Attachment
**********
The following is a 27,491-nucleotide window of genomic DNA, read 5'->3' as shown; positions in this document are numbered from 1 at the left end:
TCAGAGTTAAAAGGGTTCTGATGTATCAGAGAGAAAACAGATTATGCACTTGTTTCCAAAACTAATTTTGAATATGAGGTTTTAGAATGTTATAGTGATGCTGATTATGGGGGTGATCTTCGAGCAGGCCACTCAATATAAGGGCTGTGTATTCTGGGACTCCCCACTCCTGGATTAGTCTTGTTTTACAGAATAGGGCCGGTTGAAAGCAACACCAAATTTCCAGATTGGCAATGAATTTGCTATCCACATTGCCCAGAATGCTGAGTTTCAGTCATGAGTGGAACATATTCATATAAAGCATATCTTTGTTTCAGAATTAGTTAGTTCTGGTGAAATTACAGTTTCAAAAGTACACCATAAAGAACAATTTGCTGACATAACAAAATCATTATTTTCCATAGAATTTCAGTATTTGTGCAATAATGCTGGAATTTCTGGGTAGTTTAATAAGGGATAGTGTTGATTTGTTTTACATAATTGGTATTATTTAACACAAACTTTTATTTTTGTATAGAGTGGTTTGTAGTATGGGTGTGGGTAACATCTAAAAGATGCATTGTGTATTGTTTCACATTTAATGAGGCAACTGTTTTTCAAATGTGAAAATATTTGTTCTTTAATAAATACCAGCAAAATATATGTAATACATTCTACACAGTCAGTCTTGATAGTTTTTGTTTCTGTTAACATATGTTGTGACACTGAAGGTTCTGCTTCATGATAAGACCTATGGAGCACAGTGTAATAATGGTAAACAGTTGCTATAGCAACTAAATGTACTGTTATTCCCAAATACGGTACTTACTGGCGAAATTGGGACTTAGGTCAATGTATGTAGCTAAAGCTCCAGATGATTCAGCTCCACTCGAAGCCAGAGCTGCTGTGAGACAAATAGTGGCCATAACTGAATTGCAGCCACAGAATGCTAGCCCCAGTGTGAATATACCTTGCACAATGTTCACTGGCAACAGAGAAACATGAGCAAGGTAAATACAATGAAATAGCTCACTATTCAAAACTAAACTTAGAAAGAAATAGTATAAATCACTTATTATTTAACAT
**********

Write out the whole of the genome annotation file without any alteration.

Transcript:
The following is a 27,491-nucleotide window of genomic DNA, read 5'->3' as shown; positions in this document are numbered from 1 at the left end:
TCAGAGTTAAAAGGGTTCTGATGTATCAGAGAGAAAACAGATTATGCACTTGTTTCCAAAACTAATTTTGAATATGAGGTTTTAGAATGTTATAGTGATGCTGATTATGGGGGTGATCTTCGAGCAGGCCACTCAATATAAGGGCTGTGTATTCTGGGACTCCCCACTCCTGGATTAGTCTTGTTTTACAGAATAGGGCCGGTTGAAAGCAACACCAAATTTCCAGATTGGCAATGAATTTGCTATCCACATTGCCCAGAATGCTGAGTTTCAGTCATGAGTGGAACATATTCATATAAAGCATATCTTTGTTTCAGAATTAGTTAGTTCTGGTGAAATTACAGTTTCAAAAGTACACCATAAAGAACAATTTGCTGACATAACAAAATCATTATTTTCCATAGAATTTCAGTATTTGTGCAATAATGCTGGAATTTCTGGGTAGTTTAATAAGGGATAGTGTTGATTTGTTTTACATAATTGGTATTATTTAACACAAACTTTTATTTTTGTATAGAGTGGTTTGTAGTATGGGTGTGGGTAACATCTAAAAGATGCATTGTGTATTGTTTCACATTTAATGAGGCAACTGTTTTTCAAATGTGAAAATATTTGTTCTTTAATAAATACCAGCAAAATATATGTAATACATTCTACACAGTCAGTCTTGATAGTTTTTGTTTCTGTTAACATATGTTGTGACACTGAAGGTTCTGCTTCATGATAAGACCTATGGAGCACAGTGTAATAATGGTAAACAGTTGCTATAGCAACTAAATGTACTGTTATTCCCAAATACGGTACTTACTGGCGAAATTGGGACTTAGGTCAATGTATGTAGCTAAAGCTCCAGATGATTCAGCTCCACTCGAAGCCAGAGCTGCTGTGAGACAAATAGTGGCCATAACTGAATTGCAGCCACAGAATGCTAGCCCCAGTGTGAATATACCTTGCACAATGTTCACTGGCAACAGAGAAACATGAGCAAGGTAAATACAATGAAATAGCTCACTATTCAAAACTAAACTTAGAAAGAAATAGTATAAATCACTTATTATTTAACAT